British ministers have rejected claims that Sinn Féin’s election victory in Northern Ireland heralds the break-up of the UK, in spite of the nationalist party’s push for a referendum on a united Ireland within five years.

Brandon Lewis, Britain’s Northern Ireland secretary, on Monday begins the painstaking process of trying to coax pro-UK unionists to join the region’s government, which now has a pro-Irish unity party claiming the role of first minister for the first time.

Lewis is threatening to unilaterally rip up post-Brexit trading arrangements for Northern Ireland that are hated by unionists, in an attempt to bring the Democratic Unionist party — which finished second in Thursday’s elections behind Sinn Féin — into the region’s power-sharing executive.

But British ministers were adamant that Sinn Féin’s emergence as the largest party at Stormont did not make it inevitable that a referendum could soon be held on whether to transfer rule over Northern Ireland from London to Dublin.

“Sinn Féin haven’t gained seats,” Lewis told the BBC, noting that the 27 seats won by the party — long associated with the paramilitary Irish Republican Army — was exactly the same number as it secured in 2017, in the last round of elections.

He added: “We haven’t seen a growth in the nationalist vote and indeed the unionist vote is still larger and the number of seats held by unionist parties is still larger.”

Dominic Raab, the UK’s deputy prime minister, was asked whether the country was heading towards break-up, with nationalist parties now in charge of devolved governments in both Northern Ireland and Scotland. “I don’t think so,” he said.

Referring to the Northern Ireland elections, he added: “What I’ve noted is that 58 per cent of those voting in these elections voted for either those that support the union or don’t want to see constitutional change.”

British ministers have drawn some comfort from the rise of the centrist Alliance party, which identifies as neither nationalist nor unionist. It won 17 seats, compared with the DUP’s 25.

Mary Lou McDonald, president of Sinn Féin, said after the Northern Ireland elections that she believed a referendum on a united Ireland — a poll to be held on both sides of the border — “would be possible within a five-year timeframe”.

The Northern Ireland Act of 1998 requires the British government to allow a border poll “if at any time it appears likely” that a majority would express a wish for the region to leave the UK and form part of a united Ireland.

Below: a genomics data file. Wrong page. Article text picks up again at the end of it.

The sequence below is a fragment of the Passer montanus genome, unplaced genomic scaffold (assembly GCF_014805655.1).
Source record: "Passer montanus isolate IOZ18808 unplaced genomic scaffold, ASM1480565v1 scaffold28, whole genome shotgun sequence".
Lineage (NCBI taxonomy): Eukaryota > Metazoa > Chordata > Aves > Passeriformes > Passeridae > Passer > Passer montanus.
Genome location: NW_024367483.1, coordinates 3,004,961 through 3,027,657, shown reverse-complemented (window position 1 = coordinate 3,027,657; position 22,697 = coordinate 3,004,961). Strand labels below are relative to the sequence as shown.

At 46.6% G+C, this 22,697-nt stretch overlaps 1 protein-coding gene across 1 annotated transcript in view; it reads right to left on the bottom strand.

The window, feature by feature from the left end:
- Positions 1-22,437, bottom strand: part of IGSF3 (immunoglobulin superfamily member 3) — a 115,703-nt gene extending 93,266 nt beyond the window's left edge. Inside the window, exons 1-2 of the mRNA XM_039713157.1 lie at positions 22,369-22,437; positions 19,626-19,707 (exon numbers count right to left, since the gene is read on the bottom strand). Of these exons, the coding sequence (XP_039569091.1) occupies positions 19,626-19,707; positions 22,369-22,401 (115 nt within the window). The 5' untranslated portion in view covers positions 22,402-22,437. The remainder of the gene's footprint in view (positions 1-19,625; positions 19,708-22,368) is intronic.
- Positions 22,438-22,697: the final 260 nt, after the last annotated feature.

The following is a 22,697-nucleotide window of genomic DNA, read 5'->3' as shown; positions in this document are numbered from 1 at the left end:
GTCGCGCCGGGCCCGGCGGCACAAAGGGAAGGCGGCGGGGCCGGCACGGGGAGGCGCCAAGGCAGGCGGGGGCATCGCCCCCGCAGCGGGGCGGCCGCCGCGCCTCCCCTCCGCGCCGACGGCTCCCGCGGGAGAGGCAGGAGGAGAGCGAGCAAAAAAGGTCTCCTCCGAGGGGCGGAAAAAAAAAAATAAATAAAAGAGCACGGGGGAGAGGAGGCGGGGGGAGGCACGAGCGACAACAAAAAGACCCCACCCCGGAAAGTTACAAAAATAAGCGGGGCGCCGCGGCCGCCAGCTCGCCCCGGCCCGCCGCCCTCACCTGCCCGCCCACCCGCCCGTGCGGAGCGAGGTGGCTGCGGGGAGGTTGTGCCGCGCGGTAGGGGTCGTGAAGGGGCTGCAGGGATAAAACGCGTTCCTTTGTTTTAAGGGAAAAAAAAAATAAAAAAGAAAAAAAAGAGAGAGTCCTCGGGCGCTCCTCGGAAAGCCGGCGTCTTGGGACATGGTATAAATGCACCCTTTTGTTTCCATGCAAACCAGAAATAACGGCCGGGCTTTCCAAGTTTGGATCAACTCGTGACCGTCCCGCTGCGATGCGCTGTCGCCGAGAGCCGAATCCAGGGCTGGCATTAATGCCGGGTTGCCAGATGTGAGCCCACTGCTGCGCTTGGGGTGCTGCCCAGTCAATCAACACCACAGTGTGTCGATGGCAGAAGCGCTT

British ministers insist they want to negotiate changes with the EU to the so-called Northern Ireland protocol that covers the region’s post-Brexit trading arrangements, but they say time is running out.

UK prime minister Boris Johnson is drawing up legislation enabling Britain to unilaterally rip up parts of the protocol, which forms part of his Brexit deal with the EU.

A chart showing seats declared in the Northern Ireland Assembly election showing that Sinn Féin edges out DUP to become Northern Ireland's biggest political force with 27 seats compared with 25 respectively

The DUP is refusing to join the Northern Ireland executive unless the protocol is scrapped, which would mean the devolved government being unable to operate effectively and result in months of political limbo, and then potentially a fresh round of elections.

Lewis and Liz Truss, UK foreign secretary, claim the EU is being intransigent over the protocol, with Emmanuel Macron, French president, regarded in London as being the biggest obstacle to a compromise.

But Maros Šefčovič, the European Commission vice-president and lead negotiator on Brexit and the Northern Ireland protocol, said on Sunday that Brussels had already shown “a lot of flexibility by proposing impactful, durable solutions and we stand ready to continue discussions”.

He called on the UK to “dial down the rhetoric, be honest about the deal they signed and agree to find solutions within its framework”.

The US urged the UK and the EU to reach a compromise on the Northern Ireland protocol, saying Washington’s priority was protecting “the gains” of the 1998 Good Friday Agreement that ended three decades of armed conflict in the region.

The US state department said: “We recognise that there have been challenges over the implementation of the Northern Ireland protocol and that talks between the UK and EU to resolve these continue . . . 

“We urge the parties to continue engaging in dialogue to resolve differences and bring negotiations to a successful conclusion.”

 



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